Tanzania’s Abdulrazak Gurnah wins 2021 Nobel Prize in literature

Swedish Academy recognises Tanzanian novelist’s ‘uncompromising and compassionate penetration of the effects of colonialism and the fate of the refugee’.

Gurnah has published 10 novels and a number of short stories [Gareth Cattermole/Getty]

Tanzanian author Abdulrazak Gurnah has won the 2021 Nobel Prize in literature, the award-giving body said.

The prestigious prize was awarded on Thursday by the Swedish Academy, which cited Gurnah’s “uncompromising and compassionate penetration of the effects of colonialism and the fate of the refugee in the gulf between cultures and continents”.

Born in Zanzibar and based in England, Gurnah recently retired as a professor of post-colonial literature at the University of Kent.

He has published 10 novels and a number of short stories. He is best known for his 1994 novel “Paradise”, set in colonial East Africa during World War I, which was shortlisted for the Booker Prize for Fiction.

Gurnah got the call from the Swedish Academy in the kitchen of his home in southeast England.

“I think it’s just brilliant and wonderful,” Gurnah told Reuters news agency when asked how he felt to win the prize. “It’s just great – its just a big prize, and such a huge list of wonderful writers – I am still taking it in,” he said.

“It was such a complete surprise that I really had to wait until I heard it announced before I could believe it.”

Anders Olsson, chairman of the Nobel Committee for Literature, called him “one of the world’s most prominent post-colonial writers”.

The prestigious award comes with a gold medal and 10 million Swedish kronor ($1.14m).

Gurnah would have normally received the Nobel from King Carl XVI Gustaf at a formal ceremony in Stockholm on December 10, the anniversary of the 1896 death of scientist Alfred Nobel who created the prizes in his last will and testament.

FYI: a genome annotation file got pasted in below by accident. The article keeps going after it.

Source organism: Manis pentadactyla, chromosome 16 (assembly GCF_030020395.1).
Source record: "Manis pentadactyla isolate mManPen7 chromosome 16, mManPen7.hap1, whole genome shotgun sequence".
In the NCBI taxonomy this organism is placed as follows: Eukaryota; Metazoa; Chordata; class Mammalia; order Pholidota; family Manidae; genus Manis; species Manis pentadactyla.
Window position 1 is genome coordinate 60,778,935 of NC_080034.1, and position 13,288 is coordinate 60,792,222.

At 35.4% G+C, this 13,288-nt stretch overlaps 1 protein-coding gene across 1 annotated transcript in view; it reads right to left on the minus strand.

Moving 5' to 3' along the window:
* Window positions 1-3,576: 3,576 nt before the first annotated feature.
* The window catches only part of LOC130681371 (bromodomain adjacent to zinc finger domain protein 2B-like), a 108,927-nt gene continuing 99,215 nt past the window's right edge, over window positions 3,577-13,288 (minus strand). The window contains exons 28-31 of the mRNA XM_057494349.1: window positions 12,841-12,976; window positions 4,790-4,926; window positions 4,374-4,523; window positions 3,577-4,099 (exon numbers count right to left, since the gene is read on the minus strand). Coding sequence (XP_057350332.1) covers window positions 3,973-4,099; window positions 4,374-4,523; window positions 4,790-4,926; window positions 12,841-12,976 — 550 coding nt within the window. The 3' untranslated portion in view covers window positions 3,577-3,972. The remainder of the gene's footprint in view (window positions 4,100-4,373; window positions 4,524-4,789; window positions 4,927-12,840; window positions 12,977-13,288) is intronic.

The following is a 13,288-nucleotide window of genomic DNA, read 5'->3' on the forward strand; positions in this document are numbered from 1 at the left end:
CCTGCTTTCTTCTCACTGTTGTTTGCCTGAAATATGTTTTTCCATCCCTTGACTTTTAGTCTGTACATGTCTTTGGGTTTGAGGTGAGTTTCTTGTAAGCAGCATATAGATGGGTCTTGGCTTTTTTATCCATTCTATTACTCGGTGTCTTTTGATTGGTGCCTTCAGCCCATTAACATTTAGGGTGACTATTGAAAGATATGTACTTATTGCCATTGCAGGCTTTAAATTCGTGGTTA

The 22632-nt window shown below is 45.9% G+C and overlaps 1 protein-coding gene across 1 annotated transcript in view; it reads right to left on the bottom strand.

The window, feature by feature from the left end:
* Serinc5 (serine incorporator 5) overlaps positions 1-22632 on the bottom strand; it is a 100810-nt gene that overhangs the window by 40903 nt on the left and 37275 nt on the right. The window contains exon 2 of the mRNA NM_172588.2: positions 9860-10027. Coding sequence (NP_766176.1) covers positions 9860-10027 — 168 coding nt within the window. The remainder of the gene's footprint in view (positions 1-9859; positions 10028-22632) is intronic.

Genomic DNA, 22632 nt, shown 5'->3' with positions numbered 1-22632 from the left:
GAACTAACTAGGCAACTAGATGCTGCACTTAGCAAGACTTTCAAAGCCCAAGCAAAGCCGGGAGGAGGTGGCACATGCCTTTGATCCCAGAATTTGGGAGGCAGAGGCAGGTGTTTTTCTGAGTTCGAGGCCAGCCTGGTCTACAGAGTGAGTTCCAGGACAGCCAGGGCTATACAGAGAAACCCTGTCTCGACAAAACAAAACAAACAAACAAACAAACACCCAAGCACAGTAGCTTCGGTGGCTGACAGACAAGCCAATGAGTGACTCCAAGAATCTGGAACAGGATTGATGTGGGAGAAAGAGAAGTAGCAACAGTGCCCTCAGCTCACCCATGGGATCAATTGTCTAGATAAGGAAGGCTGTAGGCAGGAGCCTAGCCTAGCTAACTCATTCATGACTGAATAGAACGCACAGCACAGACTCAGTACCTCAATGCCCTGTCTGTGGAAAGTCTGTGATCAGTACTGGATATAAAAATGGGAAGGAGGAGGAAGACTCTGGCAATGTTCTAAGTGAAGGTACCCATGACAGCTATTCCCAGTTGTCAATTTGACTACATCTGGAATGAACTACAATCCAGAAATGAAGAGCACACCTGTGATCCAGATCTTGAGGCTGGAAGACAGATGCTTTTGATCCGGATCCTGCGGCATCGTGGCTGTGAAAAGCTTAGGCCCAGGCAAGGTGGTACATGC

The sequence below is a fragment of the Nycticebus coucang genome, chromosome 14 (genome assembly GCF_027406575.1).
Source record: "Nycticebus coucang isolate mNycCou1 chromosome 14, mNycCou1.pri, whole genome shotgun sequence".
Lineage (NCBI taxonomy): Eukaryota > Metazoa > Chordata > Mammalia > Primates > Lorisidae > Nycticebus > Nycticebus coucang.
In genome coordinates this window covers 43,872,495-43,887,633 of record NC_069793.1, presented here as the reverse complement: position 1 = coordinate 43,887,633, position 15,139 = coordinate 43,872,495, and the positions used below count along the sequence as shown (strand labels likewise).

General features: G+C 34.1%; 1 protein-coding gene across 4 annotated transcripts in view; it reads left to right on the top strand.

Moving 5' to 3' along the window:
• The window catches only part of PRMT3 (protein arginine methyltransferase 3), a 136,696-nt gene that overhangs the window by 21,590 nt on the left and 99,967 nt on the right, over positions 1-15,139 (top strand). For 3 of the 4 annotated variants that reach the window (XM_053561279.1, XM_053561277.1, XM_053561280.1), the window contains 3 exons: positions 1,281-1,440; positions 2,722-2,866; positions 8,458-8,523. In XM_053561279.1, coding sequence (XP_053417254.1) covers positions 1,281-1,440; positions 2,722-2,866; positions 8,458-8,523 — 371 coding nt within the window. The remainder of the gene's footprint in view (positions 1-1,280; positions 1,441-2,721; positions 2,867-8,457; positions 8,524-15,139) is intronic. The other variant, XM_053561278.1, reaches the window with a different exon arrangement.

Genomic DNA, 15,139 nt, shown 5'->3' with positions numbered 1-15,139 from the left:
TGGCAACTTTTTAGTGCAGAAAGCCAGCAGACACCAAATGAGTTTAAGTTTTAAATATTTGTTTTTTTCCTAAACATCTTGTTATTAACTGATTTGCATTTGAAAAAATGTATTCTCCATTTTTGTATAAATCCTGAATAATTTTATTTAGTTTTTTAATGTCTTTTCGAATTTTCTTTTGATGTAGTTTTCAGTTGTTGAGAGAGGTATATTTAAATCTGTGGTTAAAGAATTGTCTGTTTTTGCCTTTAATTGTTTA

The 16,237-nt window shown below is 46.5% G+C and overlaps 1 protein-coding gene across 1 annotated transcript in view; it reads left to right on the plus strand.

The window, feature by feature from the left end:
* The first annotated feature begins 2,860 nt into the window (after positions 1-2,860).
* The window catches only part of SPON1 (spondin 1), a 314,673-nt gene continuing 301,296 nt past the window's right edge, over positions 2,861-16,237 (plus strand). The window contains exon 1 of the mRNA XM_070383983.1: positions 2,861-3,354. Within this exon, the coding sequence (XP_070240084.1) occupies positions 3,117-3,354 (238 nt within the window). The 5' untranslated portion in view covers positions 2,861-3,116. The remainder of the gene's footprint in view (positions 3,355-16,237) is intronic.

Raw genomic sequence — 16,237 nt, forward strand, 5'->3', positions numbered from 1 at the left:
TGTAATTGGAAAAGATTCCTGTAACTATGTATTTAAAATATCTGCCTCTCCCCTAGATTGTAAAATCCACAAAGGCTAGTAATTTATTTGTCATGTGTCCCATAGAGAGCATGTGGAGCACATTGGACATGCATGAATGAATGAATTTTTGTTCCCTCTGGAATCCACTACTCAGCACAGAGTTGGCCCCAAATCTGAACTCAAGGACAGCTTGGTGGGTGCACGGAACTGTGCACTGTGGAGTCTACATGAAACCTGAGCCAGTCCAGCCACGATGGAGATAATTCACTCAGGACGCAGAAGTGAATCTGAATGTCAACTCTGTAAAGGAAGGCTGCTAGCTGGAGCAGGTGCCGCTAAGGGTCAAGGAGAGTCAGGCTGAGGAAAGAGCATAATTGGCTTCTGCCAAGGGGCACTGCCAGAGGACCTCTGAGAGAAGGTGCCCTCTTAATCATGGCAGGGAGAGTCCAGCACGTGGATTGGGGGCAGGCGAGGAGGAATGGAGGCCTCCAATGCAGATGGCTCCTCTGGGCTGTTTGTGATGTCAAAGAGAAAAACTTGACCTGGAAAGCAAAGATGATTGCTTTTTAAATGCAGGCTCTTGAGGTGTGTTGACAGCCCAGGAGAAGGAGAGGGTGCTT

But the in-person ceremony has been cancelled for the second straight year due to the pandemic and replaced with a televised ceremony showing the laureates receiving their awards in their home countries.

Of the 118 literature laureates since the first Nobel was awarded in 1901, 95 – or more than 80 percent – have been Europeans or North Americans.

Last year’s prize went to American poet Louise Gluck for what the judges described as her “unmistakable poetic voice that with austere beauty makes individual existence universal”.

Gluck was a popular choice after several years of controversy. In 2018, the award was postponed after sex abuse allegations rocked the Swedish Academy, the secretive body that chooses the winners.

The awarding of the 2019 prize to Austrian writer Peter Handke caused protests because of his strong support for the Serbs during the 1990s Balkan wars.

Jens Liljestrand, a journalist and literature critic, told Al Jazeera that Gurnah was a little known figure.

“In my decades of watching the Nobel prize and writing about literature, this is the biggest surprise – the most jaw-dropping announcement so far,” he said.

“No one just appears on this list automatically, you have to be there for a while,” he added.

“So I don’t believe that recent developments in the world, or world politics, or the refugee crisis has affected this choice – but I think that probably the need to watch post-colonial literature more closely, and to pay attention to this literature [means] the importance and the acuteness of this literature has been emphasised in recent years.”

On Monday, the Nobel Committee awarded the prize in physiology or medicine to Americans David Julius and Ardem Patapoutian for their discoveries into how the human body perceives temperature and touch.

The Nobel Prize in physics was awarded on Tuesday to three scientists whose work found order in seeming disorder, helping to explain and predict complex forces of nature, including expanding our understanding of climate change.

Benjamin List and David WC MacMillan were named as laureates of the Nobel Prize for chemistry on Wednesday for finding an easier and environmentally cleaner way to build molecules that can be used to make compounds, including medicines and pesticides.

Still to come are prizes for outstanding work in the fields of peace and economics.

Source: Al Jazeera and news agencies